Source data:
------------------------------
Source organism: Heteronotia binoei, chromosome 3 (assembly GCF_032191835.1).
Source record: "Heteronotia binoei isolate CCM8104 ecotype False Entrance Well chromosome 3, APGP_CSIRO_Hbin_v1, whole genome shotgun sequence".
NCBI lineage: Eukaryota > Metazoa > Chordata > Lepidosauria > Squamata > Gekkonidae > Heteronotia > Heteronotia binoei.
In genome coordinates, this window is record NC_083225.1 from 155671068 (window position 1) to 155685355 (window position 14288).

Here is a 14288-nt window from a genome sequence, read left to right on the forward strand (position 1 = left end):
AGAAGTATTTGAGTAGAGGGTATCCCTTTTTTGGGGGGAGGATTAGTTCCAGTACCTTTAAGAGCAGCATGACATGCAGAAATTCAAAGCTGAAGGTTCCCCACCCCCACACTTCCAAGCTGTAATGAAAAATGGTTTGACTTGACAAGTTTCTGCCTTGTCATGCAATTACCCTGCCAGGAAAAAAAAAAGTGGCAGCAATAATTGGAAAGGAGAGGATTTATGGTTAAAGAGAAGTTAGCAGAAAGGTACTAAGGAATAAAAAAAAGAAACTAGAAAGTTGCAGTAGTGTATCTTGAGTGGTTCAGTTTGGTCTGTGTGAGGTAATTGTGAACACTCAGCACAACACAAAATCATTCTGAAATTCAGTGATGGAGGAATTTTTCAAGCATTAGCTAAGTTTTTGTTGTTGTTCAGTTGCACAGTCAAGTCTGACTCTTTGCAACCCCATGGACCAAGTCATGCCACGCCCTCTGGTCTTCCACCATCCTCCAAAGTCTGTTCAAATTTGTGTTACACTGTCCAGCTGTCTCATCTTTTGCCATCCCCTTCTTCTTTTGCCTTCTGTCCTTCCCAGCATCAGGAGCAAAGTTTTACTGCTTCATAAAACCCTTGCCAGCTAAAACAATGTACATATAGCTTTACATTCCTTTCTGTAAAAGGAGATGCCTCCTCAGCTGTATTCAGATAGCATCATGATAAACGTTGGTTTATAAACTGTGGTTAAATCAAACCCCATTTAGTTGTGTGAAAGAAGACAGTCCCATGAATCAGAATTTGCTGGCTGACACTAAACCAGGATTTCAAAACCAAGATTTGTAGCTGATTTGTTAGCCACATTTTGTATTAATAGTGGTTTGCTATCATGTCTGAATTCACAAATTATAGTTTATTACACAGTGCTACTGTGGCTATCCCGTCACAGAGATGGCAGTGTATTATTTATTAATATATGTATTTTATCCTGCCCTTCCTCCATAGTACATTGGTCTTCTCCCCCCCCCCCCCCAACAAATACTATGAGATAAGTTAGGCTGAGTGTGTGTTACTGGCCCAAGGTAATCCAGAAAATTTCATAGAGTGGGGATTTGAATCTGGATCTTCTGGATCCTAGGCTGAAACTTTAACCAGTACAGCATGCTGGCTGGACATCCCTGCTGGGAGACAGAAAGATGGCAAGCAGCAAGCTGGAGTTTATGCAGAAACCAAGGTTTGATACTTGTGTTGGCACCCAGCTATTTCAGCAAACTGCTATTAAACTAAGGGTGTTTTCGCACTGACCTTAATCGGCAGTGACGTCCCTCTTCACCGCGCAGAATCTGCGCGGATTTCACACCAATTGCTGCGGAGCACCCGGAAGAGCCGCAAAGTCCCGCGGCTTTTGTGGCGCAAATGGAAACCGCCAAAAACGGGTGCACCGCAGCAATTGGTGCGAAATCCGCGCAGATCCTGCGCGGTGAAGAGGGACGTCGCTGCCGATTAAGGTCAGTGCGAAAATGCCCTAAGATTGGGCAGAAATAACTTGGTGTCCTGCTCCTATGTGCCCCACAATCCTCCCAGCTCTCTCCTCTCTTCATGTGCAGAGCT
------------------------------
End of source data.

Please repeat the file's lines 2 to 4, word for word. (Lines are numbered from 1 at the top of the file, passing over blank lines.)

Source record: "Heteronotia binoei isolate CCM8104 ecotype False Entrance Well chromosome 3, APGP_CSIRO_Hbin_v1, whole genome shotgun sequence".
NCBI lineage: Eukaryota > Metazoa > Chordata > Lepidosauria > Squamata > Gekkonidae > Heteronotia > Heteronotia binoei.
In genome coordinates, this window is record NC_083225.1 from 155671068 (window position 1) to 155685355 (window position 14288).